Vogue magazine is a survivor and, 100 years after it first began, it has lost none of its cachet as the force which sets the trends the world follows.
And like anybody, or anything, that has remained at the top, it has claimed victims along the way. It takes some doing to survive in an environment that sets itself above everyone else so it can set the style rules. It’s not an easy place to exist.
I know, because I once worked at Vogue Australia, and lived to tell the tale -“ just. On my final day, a magazine veteran friend shared the wisdom, Vogue staffers are born like that -“ you are one of them or you’re not.
So, while my stories about the antics of the Voguettes have entertained friends ever since, I approached The Devil Wears Prada with a show me attitude.
The movie is based on the book by Lauren Weisberger, who for nine torturous months was the assistant to Vogue America‘s editor-in-chief, Anna Wintour. Weisberger had her revenge with a thinly veiled tome, which became the 2003 bestseller.
After seeing the movie, I can report my stories about malice-spitting co-workers fade compared to what Weisberger encountered, and this is played out hilariously in this eminently entertaining movie.
Directed by David Frankel, who cut his teeth on Sex In The City, it shows he learnt plenty from his TV days about how to keep a quick-witted tale about bitchy and ego-driven New York women fast and funny, while still offering some insight. The film gallops along, and the characters are well drawn as it follows Andy, a talented and aspiring writer, who becomes an assistant to acclaimed fashion bible editor, Miranda Priestley.
With lesser acting talents, The Devil Wears Prada could have been just another whinge fest about an underdog who was treated badly by her boss. Meryl Streep is superb in a brittle, waspish performance, which never becomes a caricature or loses a sense of humanity beneath the designer clothes. Streep, playing like an ice-toned, understated Cruella De Vil, keeps the icy tension so taut so that you hang onto her every word. Anne Hathaway, who was way out of her depth in Brokeback Mountain, is much more at home with this material. She makes Andy both bewildered and ambitious, maintaining her morality despite the stunningly ferocious way her co-workers treat her and each other.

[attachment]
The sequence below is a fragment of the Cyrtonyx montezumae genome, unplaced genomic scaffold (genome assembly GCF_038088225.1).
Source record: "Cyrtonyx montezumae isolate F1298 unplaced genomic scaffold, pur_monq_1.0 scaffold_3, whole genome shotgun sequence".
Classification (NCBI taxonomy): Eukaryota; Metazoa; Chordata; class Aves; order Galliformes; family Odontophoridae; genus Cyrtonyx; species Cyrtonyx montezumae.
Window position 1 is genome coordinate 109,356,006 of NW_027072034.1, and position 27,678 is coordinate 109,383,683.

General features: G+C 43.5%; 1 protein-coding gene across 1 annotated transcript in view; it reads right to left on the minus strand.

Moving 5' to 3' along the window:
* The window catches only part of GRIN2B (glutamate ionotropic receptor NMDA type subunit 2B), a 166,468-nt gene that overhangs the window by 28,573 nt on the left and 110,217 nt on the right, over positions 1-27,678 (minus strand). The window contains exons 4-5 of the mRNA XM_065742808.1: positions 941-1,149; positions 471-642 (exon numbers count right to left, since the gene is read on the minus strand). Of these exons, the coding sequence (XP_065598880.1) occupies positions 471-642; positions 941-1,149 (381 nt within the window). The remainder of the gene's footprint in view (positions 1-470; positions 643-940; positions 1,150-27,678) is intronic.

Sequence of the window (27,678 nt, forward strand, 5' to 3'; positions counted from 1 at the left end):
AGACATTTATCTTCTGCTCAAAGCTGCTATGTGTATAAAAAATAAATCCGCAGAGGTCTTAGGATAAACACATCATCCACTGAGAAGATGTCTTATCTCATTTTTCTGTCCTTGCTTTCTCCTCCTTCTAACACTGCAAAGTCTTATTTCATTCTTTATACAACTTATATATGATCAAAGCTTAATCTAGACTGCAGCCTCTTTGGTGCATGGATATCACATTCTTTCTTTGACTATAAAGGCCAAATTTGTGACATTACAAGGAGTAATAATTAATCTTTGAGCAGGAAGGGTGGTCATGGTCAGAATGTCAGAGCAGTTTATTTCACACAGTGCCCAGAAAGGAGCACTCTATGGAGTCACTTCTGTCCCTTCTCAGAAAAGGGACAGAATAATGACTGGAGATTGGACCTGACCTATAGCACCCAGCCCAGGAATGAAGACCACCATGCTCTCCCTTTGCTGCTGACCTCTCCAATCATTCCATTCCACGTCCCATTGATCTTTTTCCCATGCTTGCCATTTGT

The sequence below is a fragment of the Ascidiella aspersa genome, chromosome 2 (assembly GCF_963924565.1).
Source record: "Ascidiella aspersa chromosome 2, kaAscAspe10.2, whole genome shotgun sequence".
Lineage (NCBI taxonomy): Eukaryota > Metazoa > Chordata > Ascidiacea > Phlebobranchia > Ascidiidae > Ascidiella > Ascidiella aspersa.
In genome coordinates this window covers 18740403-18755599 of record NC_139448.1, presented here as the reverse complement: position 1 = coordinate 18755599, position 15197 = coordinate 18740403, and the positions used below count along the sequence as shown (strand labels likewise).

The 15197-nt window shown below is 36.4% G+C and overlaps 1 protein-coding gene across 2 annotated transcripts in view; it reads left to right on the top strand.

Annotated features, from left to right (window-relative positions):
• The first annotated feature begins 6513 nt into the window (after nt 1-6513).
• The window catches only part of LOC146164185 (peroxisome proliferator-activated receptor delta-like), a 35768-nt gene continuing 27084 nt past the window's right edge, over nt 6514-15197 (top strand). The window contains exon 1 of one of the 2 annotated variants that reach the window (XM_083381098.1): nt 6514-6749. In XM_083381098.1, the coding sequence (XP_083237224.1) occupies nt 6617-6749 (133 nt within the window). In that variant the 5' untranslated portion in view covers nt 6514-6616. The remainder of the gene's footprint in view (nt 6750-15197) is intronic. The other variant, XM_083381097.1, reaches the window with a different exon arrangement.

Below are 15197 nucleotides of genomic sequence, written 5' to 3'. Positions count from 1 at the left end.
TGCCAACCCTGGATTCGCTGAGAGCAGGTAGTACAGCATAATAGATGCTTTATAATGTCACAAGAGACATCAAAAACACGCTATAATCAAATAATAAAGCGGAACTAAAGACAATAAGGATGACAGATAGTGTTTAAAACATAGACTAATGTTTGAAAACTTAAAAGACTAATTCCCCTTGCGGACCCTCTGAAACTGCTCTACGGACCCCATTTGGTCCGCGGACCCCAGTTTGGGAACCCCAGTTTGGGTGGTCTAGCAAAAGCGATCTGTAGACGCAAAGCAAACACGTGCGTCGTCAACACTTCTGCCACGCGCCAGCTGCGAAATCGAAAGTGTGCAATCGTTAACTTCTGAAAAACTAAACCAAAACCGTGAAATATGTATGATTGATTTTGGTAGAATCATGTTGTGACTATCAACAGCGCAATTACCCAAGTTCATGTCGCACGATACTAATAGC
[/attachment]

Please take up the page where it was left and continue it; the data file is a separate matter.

Hathaway, however, has no luck against the scene-stealing by supporting actors Emily Blunt and Stanley Tucci. Blunt as the caustic fellow assistant is brutally hilarious, while Tucci delivers a host of bitchy and stinging one-liners, but remains endearing. Their performances give a depth to the characters, showing that people in such an environment behave in such a manner not just to thrive, but also to survive.
Only Adrian Grenier and Simon Baker get lost in the mix as the two men Andy finds her heart torn between, possibly because these characters have the least to work with in a story peppered with such vivid characters and fireworks.
The Devil Wears Prada is more than just a chick flick or catty bitchfest. It presents what many of us already know -“ that the greatest stories in the media are often the ones going on behind the scenes as magazine pages are being created. The extraordinary characters and their bizarre behaviour are put into focus, and it is delicious fun to see them in full flight in all their colours -“ this season’s, of course!